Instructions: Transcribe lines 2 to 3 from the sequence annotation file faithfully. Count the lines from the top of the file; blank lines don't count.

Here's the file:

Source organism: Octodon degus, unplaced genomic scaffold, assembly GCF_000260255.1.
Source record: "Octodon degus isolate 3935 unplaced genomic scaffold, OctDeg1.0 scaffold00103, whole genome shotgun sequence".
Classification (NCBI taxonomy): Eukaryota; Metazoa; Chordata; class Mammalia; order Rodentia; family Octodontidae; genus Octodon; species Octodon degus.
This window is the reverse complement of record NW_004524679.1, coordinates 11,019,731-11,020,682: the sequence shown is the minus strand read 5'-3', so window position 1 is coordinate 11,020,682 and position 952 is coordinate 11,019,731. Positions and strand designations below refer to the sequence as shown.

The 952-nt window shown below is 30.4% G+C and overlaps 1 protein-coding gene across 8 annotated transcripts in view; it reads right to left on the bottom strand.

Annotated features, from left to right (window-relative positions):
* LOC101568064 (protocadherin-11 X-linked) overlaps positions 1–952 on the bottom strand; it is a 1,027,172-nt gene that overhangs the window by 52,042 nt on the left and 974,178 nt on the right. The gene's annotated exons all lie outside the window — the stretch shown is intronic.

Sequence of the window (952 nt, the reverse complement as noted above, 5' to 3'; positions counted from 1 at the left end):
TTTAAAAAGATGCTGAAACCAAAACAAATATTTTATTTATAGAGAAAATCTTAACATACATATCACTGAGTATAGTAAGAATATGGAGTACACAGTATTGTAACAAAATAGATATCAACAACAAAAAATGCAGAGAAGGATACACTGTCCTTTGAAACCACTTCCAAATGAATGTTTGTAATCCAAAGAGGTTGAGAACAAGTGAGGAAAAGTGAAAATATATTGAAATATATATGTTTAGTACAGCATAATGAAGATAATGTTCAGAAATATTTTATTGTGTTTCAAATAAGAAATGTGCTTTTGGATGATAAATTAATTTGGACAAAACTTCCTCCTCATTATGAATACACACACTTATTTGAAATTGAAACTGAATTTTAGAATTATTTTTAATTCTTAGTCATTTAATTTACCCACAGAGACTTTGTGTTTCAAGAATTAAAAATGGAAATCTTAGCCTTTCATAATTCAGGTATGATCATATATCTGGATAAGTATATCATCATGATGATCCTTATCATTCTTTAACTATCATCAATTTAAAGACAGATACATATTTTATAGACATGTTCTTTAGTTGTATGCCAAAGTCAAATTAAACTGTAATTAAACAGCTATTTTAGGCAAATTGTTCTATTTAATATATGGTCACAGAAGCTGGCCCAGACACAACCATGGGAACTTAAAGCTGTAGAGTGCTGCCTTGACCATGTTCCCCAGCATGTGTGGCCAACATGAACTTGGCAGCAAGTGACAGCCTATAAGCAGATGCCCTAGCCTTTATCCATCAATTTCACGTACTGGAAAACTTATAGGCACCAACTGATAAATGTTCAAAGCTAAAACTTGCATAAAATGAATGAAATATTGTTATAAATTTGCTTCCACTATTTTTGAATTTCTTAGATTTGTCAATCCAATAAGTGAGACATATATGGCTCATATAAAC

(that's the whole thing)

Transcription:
Source record: "Octodon degus isolate 3935 unplaced genomic scaffold, OctDeg1.0 scaffold00103, whole genome shotgun sequence".
Classification (NCBI taxonomy): Eukaryota; Metazoa; Chordata; class Mammalia; order Rodentia; family Octodontidae; genus Octodon; species Octodon degus.